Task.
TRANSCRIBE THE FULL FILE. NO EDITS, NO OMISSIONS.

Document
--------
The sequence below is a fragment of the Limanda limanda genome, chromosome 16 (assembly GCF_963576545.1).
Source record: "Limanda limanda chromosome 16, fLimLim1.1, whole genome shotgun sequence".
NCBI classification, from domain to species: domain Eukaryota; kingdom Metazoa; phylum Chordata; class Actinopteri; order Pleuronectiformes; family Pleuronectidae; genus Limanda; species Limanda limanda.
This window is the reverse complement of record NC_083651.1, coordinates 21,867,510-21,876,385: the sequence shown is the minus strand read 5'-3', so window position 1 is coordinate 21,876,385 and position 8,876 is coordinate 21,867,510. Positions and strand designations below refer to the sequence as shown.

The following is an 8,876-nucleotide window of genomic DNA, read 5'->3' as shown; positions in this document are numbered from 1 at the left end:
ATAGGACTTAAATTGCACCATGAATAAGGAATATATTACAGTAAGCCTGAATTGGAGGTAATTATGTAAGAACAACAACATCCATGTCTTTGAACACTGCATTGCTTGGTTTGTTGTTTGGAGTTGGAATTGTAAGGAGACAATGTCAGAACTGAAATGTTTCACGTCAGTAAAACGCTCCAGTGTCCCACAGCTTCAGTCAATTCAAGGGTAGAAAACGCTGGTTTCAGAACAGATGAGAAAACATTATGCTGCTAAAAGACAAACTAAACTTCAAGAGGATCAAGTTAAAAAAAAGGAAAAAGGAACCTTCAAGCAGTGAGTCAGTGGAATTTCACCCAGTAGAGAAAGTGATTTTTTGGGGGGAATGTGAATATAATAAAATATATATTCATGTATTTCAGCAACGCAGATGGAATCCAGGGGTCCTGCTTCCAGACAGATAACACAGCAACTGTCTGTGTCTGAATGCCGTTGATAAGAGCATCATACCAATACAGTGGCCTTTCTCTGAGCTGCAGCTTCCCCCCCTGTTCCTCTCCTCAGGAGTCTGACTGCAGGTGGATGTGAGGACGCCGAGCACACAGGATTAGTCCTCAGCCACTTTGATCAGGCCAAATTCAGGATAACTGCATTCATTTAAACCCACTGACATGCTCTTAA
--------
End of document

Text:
The sequence below is a fragment of the Limanda limanda genome, chromosome 16 (assembly GCF_963576545.1).
Source record: "Limanda limanda chromosome 16, fLimLim1.1, whole genome shotgun sequence".
NCBI classification, from domain to species: domain Eukaryota; kingdom Metazoa; phylum Chordata; class Actinopteri; order Pleuronectiformes; family Pleuronectidae; genus Limanda; species Limanda limanda.
This window is the reverse complement of record NC_083651.1, coordinates 21,867,510-21,876,385: the sequence shown is the minus strand read 5'-3', so window position 1 is coordinate 21,876,385 and position 8,876 is coordinate 21,867,510. Positions and strand designations below refer to the sequence as shown.

The following is an 8,876-nucleotide window of genomic DNA, read 5'->3' as shown; positions in this document are numbered from 1 at the left end:
ATAGGACTTAAATTGCACCATGAATAAGGAATATATTACAGTAAGCCTGAATTGGAGGTAATTATGTAAGAACAACAACATCCATGTCTTTGAACACTGCATTGCTTGGTTTGTTGTTTGGAGTTGGAATTGTAAGGAGACAATGTCAGAACTGAAATGTTTCACGTCAGTAAAACGCTCCAGTGTCCCACAGCTTCAGTCAATTCAAGGGTAGAAAACGCTGGTTTCAGAACAGATGAGAAAACATTATGCTGCTAAAAGACAAACTAAACTTCAAGAGGATCAAGTTAAAAAAAAGGAAAAAGGAACCTTCAAGCAGTGAGTCAGTGGAATTTCACCCAGTAGAGAAAGTGATTTTTTGGGGGGAATGTGAATATAATAAAATATATATTCATGTATTTCAGCAACGCAGATGGAATCCAGGGGTCCTGCTTCCAGACAGATAACACAGCAACTGTCTGTGTCTGAATGCCGTTGATAAGAGCATCATACCAATACAGTGGCCTTTCTCTGAGCTGCAGCTTCCCCCCCTGTTCCTCTCCTCAGGAGTCTGACTGCAGGTGGATGTGAGGACGCCGAGCACACAGGATTAGTCCTCAGCCACTTTGATCAGGCCAAATTCAGGATAACTGCATTCATTTAAACCCACTGACATGCTCTTAA